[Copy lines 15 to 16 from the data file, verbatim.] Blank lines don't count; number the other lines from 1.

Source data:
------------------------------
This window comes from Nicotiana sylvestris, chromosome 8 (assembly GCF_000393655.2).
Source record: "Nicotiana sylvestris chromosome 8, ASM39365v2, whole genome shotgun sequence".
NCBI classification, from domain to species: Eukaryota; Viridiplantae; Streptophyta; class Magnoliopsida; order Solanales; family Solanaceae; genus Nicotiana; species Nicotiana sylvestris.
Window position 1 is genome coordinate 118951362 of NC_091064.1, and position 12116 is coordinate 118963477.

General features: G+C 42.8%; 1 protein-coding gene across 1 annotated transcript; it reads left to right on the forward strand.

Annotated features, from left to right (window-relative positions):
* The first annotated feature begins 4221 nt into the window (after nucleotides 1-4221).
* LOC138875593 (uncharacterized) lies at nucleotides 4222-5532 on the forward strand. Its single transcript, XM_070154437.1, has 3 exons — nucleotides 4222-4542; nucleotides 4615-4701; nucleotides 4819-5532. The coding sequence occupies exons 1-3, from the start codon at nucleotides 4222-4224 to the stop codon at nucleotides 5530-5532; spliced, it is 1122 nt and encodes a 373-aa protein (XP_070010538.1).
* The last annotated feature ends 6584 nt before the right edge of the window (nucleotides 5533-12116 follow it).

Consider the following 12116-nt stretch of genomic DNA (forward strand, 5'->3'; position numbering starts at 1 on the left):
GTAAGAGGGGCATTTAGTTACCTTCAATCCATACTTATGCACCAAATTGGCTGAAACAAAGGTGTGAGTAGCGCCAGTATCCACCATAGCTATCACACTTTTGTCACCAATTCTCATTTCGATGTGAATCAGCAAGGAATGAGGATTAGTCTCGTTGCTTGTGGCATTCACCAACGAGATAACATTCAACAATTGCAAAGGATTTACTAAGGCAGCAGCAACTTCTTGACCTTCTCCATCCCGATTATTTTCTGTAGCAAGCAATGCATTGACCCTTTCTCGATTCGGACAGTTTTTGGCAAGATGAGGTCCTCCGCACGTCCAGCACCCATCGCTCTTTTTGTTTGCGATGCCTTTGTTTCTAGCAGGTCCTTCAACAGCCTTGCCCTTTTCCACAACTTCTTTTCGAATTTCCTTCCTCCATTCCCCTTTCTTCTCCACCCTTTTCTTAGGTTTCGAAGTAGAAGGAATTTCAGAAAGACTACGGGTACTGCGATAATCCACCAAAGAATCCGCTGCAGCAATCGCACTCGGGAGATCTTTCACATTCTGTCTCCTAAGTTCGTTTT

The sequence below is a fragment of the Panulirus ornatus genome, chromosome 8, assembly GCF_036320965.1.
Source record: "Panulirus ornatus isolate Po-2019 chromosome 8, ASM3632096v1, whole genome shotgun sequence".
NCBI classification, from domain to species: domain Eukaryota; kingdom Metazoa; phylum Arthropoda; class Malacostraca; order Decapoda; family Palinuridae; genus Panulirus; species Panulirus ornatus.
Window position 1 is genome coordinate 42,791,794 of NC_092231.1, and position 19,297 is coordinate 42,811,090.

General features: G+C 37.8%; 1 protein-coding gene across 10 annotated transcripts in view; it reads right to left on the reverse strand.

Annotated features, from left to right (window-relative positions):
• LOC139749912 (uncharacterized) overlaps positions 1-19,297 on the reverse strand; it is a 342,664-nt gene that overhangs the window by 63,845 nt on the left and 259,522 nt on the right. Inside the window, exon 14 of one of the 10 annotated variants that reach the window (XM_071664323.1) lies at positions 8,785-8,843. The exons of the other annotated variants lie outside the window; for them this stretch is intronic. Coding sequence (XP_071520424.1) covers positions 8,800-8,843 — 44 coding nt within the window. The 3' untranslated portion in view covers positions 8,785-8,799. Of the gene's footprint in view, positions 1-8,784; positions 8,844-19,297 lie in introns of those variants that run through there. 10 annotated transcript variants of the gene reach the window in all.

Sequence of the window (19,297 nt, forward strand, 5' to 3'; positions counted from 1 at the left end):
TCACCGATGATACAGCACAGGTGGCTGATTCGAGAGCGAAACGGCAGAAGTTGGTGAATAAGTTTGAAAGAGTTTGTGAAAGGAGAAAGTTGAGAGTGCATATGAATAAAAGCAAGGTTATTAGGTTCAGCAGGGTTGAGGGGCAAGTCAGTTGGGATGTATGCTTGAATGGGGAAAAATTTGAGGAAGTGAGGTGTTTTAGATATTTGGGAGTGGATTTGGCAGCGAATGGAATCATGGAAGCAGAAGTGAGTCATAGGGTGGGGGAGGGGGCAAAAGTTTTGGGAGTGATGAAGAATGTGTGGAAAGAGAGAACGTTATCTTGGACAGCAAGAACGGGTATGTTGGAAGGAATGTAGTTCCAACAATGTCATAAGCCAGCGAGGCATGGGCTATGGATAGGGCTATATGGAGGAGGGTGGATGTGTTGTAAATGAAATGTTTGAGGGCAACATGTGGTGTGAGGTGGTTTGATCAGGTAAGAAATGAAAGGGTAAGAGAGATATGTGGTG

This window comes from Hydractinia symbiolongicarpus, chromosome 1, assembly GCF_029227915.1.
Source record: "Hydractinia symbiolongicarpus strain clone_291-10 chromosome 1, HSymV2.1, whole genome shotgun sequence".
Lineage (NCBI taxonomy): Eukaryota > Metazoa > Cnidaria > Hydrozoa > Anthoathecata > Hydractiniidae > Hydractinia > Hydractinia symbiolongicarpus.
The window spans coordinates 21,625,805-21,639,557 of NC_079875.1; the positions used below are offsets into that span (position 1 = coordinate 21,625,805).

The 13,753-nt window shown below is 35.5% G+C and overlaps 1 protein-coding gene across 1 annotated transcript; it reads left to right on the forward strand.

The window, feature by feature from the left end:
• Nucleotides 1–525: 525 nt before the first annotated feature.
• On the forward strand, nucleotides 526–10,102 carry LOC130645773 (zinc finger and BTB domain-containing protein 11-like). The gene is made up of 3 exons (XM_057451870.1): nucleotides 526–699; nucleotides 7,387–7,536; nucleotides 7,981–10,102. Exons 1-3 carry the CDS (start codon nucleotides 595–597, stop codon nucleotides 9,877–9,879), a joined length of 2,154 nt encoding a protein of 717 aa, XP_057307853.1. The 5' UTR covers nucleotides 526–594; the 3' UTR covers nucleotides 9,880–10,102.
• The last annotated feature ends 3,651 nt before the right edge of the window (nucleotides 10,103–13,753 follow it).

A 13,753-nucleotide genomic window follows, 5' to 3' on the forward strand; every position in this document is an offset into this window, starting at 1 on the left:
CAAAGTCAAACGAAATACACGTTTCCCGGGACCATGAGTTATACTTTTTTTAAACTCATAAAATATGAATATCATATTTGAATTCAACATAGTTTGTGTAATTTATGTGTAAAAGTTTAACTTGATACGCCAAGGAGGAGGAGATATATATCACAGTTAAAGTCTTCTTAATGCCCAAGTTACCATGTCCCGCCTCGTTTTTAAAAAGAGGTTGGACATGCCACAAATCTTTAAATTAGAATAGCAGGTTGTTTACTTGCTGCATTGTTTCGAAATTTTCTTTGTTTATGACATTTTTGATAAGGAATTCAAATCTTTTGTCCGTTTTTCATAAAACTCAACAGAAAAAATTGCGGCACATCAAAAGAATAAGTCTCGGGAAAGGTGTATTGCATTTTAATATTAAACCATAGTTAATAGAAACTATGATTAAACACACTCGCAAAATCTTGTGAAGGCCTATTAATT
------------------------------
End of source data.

Window position 1 is genome coordinate 42,791,794 of NC_092231.1, and position 19,297 is coordinate 42,811,090.

General features: G+C 37.8%; 1 protein-coding gene across 10 annotated transcripts in view; it reads right to left on the reverse strand.